Decide what you want out of it and ignore everyone’s advice.

Glasto stage

4. Grab some freebies

There are loads of information points in Glastonbury that give out free recycled toilet paper so you only need to take a small amount with you. Also, make sure you check out the Free Press. They print a free Glastonbury newspaper (using traditional print methods). It’s fun to read and is the best souvenir you can take home from the festival.

Glasto press

4. Pitch your tent smart

There are loads of places you can camp and each area has a different vibe. There’s a field for families, noisy party areas and quieter spots a bit further away. Check out this handy site for information on all the available fields.

When camping the golden rule is camp high and away from the walking tracks. After half an hour of rain I saw loads of tents flooded and ruined by having hundreds of people trample over them because they were on the edge of the field. Over time crowds start to avoid the muddy mess that the paths turn into and start to push closer and closer into the tents on the edge.

It’s also important to remember the name of your site in case you get really lost.

Glastonbury mud and tents

5. There’s so much more than just music

I wasn’t expecting it, but Glastonbury has loads of art, dance, drama and circus performances. One of my favourite section was Green Fields which is full of workshops, crafts and healing tents. The festival site is huge. It takes ages to get around, especially when you get caught in a crowd leaving a big stage when an act just finishes. It’s well worth setting aside a bit of time just to wander and see what’s there.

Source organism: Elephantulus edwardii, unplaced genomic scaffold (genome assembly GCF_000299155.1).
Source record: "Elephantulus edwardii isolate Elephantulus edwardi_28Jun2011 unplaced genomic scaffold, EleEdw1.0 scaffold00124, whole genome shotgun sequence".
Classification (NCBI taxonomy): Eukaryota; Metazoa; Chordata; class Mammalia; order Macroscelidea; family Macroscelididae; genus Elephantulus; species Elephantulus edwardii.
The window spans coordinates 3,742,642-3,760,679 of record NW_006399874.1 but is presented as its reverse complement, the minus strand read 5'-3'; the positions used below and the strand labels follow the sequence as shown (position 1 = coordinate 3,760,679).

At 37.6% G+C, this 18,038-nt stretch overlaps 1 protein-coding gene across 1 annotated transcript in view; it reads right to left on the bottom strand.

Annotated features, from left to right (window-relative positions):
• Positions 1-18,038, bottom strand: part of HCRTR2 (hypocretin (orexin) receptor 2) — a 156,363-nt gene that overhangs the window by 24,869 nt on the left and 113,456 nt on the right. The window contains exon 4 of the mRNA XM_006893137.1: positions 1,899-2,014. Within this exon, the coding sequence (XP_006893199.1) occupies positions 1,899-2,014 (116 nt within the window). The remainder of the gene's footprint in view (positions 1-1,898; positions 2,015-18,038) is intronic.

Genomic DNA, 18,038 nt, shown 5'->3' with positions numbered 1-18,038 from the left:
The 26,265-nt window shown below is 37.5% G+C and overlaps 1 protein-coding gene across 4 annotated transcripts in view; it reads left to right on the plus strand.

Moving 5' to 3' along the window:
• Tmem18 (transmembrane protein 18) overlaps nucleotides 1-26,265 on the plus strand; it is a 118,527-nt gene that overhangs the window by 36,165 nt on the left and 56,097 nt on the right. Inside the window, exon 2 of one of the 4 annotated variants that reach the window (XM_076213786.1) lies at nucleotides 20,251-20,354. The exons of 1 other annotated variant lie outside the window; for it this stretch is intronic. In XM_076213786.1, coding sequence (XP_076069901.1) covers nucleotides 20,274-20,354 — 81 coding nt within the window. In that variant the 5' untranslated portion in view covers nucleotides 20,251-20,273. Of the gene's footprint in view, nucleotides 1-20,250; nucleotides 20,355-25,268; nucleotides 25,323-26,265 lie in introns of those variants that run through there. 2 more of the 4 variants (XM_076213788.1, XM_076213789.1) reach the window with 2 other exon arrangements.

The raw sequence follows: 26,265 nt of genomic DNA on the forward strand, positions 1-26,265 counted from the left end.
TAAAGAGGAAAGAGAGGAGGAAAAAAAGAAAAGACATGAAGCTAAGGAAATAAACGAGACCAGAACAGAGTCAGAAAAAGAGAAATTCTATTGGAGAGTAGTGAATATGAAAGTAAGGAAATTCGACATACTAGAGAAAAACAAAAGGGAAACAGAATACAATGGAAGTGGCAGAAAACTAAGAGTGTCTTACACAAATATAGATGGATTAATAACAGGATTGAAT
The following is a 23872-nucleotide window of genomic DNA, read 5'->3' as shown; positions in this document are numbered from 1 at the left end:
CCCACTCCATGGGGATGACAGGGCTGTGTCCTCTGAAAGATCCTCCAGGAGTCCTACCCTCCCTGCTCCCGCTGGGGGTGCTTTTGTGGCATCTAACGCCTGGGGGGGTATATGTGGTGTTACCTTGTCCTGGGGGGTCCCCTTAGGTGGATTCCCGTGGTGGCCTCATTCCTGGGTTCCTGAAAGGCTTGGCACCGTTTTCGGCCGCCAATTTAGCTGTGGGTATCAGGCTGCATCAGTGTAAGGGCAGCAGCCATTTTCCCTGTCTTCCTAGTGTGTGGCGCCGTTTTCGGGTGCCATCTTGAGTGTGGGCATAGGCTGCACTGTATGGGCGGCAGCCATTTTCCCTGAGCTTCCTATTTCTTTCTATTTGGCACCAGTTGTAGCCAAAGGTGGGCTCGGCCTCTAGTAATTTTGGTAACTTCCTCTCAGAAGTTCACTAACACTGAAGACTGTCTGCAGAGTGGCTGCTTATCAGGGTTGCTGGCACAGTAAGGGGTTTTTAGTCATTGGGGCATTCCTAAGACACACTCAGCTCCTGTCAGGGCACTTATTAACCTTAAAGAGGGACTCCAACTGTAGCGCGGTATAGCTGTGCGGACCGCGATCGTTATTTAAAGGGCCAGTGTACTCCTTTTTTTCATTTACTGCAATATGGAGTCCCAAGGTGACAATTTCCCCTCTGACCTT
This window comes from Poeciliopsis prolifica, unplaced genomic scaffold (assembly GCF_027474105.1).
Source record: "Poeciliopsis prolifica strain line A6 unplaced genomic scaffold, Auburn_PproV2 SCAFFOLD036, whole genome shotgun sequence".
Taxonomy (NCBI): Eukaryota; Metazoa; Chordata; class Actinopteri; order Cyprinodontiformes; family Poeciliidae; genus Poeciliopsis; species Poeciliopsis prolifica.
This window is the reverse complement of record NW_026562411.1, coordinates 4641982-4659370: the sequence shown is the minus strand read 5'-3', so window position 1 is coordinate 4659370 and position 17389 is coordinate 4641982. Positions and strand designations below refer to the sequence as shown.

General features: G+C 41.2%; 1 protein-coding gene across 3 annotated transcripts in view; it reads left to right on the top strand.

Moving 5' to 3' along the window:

Glasto bear

Glasto train crash

6. Pack for cold, rain and sun

Good wellies and a decent waterproof are essential and most people don’t forget this part. (although I saw so many crappy abandoned broken wellies). What you see loads though is people who are really cold, because they don’t have enough warm clothing, and people who are bright red from sunburn.

It’s worth taking a cheap blanket to throw in your tent for chilly evenings.

Glasto mud

7. The loos…

The toilets are seriously gross. They start off ok but end up so disgusting it’s almost enough to put me off going back. The worst is when the it’s hot….eww! The best toilets on site are the long drop ones that are maintained by water aid. They’re very clean. Second to that are the compost ones. The compost helps hide the smell.

Girls, you will not regret taking a SheWee (you can get them on Amazon). It was the best purchase I ever made for festivals. It takes a little practising so try it out in the shower a few times first. The trick is to lean forward slightly and make sure the end is pointing down.

This device will save you having to go any where near the dirty crap covered disgusting toilets. The festival now have she wee stands for women (so much faster than queuing for the regular toilets) although I even spotted some women bravely using their she wee in the mens urinals.